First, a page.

Nova Scotia

Frank Anderson forged document sentence mulled by judge

Frank Anderson, the former head of the South West Shore Development Authority, was not sentenced Wednesday after pleading guilty to a charge of uttering forged documents earlier this year.

Crown argues for house arrest for former development authority CEO; defence asks for leniency

An audit firm hired by the Nova Scotia government found serious deficiencies at the South West Shore Development Authority. The report criticized the way CEO Frank Anderson's organization was run. (SWSDA)

A judge has reserved his decision on the sentence for the former head of the South West Shore Development Authority who pleaded guilty earlier this year to a charge of uttering a forged document.

On Wednesday, the Crown argued that Frank Anderson, 65, should be handed a 12-month sentence, consisting of four months of house arrest, four months of curfew and four months of probation.

The defence is calling for a conditional discharge.

"If anyone deserves leniency from the courts, it's someone like Mr. Anderson," said defence lawyer Don Presse.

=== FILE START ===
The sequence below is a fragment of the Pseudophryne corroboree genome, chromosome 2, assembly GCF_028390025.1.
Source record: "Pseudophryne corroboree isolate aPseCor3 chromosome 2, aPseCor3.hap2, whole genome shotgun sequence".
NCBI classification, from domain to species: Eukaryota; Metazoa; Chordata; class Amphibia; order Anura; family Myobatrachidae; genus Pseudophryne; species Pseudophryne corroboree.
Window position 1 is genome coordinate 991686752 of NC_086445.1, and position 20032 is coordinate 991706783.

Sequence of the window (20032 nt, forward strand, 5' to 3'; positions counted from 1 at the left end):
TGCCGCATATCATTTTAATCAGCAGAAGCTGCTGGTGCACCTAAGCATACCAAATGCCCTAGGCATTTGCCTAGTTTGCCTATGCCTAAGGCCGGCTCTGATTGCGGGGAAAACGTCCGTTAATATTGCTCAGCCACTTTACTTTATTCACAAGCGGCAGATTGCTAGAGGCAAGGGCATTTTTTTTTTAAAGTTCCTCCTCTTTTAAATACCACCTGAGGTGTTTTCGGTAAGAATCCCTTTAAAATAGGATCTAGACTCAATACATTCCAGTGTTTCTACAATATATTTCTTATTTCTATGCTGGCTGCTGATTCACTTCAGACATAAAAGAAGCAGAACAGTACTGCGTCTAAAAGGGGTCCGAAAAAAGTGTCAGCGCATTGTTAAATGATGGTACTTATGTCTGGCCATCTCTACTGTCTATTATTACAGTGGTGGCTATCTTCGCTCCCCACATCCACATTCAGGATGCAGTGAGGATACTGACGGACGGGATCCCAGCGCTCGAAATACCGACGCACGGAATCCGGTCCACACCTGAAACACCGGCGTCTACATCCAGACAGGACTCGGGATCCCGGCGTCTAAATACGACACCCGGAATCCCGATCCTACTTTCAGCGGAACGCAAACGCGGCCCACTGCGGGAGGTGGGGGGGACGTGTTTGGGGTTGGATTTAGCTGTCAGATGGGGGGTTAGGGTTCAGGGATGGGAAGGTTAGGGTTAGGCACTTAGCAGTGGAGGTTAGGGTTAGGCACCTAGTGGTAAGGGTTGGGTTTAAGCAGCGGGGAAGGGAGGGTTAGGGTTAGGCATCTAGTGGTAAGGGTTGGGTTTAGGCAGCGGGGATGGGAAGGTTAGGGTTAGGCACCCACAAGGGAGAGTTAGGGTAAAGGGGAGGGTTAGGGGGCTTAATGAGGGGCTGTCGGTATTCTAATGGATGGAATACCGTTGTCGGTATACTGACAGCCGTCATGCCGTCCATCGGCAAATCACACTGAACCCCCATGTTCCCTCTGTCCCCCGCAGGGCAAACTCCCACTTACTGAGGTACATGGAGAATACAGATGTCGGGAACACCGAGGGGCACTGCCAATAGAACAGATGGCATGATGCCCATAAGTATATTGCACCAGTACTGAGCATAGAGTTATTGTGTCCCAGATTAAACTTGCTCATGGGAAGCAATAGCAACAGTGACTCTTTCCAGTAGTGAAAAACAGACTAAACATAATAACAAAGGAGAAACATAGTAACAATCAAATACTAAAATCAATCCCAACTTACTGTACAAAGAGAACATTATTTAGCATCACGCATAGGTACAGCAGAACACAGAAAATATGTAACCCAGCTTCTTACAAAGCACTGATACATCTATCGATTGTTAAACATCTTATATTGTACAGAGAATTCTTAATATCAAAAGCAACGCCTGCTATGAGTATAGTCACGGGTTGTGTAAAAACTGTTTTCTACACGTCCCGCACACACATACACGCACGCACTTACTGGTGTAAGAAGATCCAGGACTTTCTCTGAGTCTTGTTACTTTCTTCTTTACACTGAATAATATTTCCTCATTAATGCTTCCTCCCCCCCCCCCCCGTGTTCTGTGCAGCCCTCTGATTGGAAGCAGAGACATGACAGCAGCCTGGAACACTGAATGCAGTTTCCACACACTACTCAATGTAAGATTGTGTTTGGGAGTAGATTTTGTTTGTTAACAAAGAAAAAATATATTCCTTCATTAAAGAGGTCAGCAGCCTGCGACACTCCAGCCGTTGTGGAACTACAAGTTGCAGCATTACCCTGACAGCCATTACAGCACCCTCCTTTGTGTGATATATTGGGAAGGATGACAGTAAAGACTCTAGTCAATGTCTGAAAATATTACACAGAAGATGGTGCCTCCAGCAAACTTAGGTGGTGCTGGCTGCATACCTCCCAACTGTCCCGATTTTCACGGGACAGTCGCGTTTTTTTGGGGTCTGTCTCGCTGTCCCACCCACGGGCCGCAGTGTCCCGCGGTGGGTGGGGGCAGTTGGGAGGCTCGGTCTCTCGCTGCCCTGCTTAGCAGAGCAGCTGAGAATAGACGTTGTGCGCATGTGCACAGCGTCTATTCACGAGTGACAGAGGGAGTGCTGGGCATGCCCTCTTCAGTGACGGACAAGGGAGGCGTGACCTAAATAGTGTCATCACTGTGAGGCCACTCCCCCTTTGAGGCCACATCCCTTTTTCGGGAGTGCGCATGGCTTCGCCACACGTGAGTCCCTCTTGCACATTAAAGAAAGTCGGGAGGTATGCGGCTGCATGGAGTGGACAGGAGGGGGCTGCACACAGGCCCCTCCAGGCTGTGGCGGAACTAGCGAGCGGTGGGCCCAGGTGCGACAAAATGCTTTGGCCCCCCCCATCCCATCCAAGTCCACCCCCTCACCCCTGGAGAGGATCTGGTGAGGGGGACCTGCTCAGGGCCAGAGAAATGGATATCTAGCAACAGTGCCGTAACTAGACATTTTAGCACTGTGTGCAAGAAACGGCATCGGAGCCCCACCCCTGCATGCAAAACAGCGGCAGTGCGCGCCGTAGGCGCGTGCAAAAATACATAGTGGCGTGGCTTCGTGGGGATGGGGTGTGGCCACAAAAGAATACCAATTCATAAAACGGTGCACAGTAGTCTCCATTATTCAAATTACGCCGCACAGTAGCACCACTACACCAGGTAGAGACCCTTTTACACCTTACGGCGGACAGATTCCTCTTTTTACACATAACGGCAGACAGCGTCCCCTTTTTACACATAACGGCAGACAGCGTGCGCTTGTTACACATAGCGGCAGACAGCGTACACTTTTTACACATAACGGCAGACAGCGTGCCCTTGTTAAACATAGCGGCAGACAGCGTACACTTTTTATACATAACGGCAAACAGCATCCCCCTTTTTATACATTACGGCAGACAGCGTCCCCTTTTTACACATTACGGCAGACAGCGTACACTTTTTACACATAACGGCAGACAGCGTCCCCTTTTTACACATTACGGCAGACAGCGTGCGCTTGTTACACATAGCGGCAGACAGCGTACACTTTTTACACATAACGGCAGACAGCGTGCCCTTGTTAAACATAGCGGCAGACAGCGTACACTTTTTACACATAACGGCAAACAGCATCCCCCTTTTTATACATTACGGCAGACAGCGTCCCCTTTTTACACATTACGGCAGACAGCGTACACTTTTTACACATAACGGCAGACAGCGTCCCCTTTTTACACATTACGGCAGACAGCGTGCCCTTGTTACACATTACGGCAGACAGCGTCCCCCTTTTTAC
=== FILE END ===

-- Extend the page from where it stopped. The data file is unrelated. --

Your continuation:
"He did it because of his love for the community. It wasn't for his personal gain."

The Crown says Anderson received 29 letters of support from locals who lost money because of his actions, including a doctor, a former mayor, a practising lawyer and the owner of a fast food chain.

Anderson told the court he did not benefit financially from his crime. He said he never should have falsified documents, but thought the development authority would get provincial government help, allowing it to repay the businesses it owed money. 

Anderson was the head of the South West Shore Development Authority when it was shut down in June 2010 and sought restructuring under the Bankruptcy and Insolvency Act six months later, leaving dozens of businesses on the hook for more than $2 million.

The provincial Department of Economic and Rural Development referred the matter to police last year after an independent forensic audit said there were problems with expense claims submitted by Anderson.

The audit, conducted by Ernst & Young, said Anderson told auditors that the provincial government and the Atlantic Canada Opportunities Agency knew the development authority was having cash flow problems and were aware that not all invoices had been paid.

The audit also said the authority lost money every year between 2003 and 2010, except 2008 when it received $1.8 million for the sale of a former naval base.

Anderson still faces multiple charges of uttering forged documents and fraud, but those charges are expected to be dismissed when he is sentenced.